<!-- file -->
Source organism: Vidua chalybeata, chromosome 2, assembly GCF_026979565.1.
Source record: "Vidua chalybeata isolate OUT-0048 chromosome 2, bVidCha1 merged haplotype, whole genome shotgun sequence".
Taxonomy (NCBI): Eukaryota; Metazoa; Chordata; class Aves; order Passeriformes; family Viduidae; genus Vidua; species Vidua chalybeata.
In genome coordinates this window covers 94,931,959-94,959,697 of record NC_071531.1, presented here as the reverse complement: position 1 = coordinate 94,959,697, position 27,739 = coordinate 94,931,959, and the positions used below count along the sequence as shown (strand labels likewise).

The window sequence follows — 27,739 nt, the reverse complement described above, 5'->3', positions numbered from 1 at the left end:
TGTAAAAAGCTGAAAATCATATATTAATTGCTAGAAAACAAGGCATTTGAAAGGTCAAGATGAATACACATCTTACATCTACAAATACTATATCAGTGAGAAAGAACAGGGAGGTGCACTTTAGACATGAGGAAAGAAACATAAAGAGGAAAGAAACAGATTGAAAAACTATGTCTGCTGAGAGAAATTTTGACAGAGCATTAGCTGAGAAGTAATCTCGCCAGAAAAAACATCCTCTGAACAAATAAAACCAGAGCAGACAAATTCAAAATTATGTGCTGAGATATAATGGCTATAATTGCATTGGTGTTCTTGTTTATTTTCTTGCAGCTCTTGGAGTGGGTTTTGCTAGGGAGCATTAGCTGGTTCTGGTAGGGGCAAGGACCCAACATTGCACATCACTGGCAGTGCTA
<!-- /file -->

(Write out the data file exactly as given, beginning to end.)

Source organism: Vidua chalybeata, chromosome 2, assembly GCF_026979565.1.
Source record: "Vidua chalybeata isolate OUT-0048 chromosome 2, bVidCha1 merged haplotype, whole genome shotgun sequence".
Taxonomy (NCBI): Eukaryota; Metazoa; Chordata; class Aves; order Passeriformes; family Viduidae; genus Vidua; species Vidua chalybeata.
In genome coordinates this window covers 94,931,959-94,959,697 of record NC_071531.1, presented here as the reverse complement: position 1 = coordinate 94,959,697, position 27,739 = coordinate 94,931,959, and the positions used below count along the sequence as shown (strand labels likewise).

The window sequence follows — 27,739 nt, the reverse complement described above, 5'->3', positions numbered from 1 at the left end:
TGTAAAAAGCTGAAAATCATATATTAATTGCTAGAAAACAAGGCATTTGAAAGGTCAAGATGAATACACATCTTACATCTACAAATACTATATCAGTGAGAAAGAACAGGGAGGTGCACTTTAGACATGAGGAAAGAAACATAAAGAGGAAAGAAACAGATTGAAAAACTATGTCTGCTGAGAGAAATTTTGACAGAGCATTAGCTGAGAAGTAATCTCGCCAGAAAAAACATCCTCTGAACAAATAAAACCAGAGCAGACAAATTCAAAATTATGTGCTGAGATATAATGGCTATAATTGCATTGGTGTTCTTGTTTATTTTCTTGCAGCTCTTGGAGTGGGTTTTGCTAGGGAGCATTAGCTGGTTCTGGTAGGGGCAAGGACCCAACATTGCACATCACTGGCAGTGCTA